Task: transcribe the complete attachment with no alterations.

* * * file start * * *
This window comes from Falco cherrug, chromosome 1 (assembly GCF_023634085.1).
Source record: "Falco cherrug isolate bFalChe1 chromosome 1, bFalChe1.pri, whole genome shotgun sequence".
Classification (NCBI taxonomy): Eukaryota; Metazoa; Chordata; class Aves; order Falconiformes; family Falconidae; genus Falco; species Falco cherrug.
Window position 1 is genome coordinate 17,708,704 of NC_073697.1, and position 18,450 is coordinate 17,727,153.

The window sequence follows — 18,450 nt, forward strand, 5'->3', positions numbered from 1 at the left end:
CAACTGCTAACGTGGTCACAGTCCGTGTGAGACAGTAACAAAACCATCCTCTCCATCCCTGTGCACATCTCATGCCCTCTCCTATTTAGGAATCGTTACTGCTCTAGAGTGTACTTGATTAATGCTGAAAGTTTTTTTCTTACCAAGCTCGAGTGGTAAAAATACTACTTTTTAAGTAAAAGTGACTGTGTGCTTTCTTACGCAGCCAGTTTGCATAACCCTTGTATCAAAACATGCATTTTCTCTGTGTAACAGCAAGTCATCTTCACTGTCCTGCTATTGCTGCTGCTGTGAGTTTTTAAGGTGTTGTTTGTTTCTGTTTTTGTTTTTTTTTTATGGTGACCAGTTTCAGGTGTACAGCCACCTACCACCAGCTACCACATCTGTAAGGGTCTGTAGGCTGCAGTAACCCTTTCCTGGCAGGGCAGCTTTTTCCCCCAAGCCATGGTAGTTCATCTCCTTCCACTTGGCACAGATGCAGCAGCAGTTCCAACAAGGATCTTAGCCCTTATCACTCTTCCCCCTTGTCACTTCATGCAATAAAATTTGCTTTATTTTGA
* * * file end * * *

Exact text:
This window comes from Falco cherrug, chromosome 1 (assembly GCF_023634085.1).
Source record: "Falco cherrug isolate bFalChe1 chromosome 1, bFalChe1.pri, whole genome shotgun sequence".
Classification (NCBI taxonomy): Eukaryota; Metazoa; Chordata; class Aves; order Falconiformes; family Falconidae; genus Falco; species Falco cherrug.
Window position 1 is genome coordinate 17,708,704 of NC_073697.1, and position 18,450 is coordinate 17,727,153.

The window sequence follows — 18,450 nt, forward strand, 5'->3', positions numbered from 1 at the left end:
CAACTGCTAACGTGGTCACAGTCCGTGTGAGACAGTAACAAAACCATCCTCTCCATCCCTGTGCACATCTCATGCCCTCTCCTATTTAGGAATCGTTACTGCTCTAGAGTGTACTTGATTAATGCTGAAAGTTTTTTTCTTACCAAGCTCGAGTGGTAAAAATACTACTTTTTAAGTAAAAGTGACTGTGTGCTTTCTTACGCAGCCAGTTTGCATAACCCTTGTATCAAAACATGCATTTTCTCTGTGTAACAGCAAGTCATCTTCACTGTCCTGCTATTGCTGCTGCTGTGAGTTTTTAAGGTGTTGTTTGTTTCTGTTTTTGTTTTTTTTTTATGGTGACCAGTTTCAGGTGTACAGCCACCTACCACCAGCTACCACATCTGTAAGGGTCTGTAGGCTGCAGTAACCCTTTCCTGGCAGGGCAGCTTTTTCCCCCAAGCCATGGTAGTTCATCTCCTTCCACTTGGCACAGATGCAGCAGCAGTTCCAACAAGGATCTTAGCCCTTATCACTCTTCCCCCTTGTCACTTCATGCAATAAAATTTGCTTTATTTTGA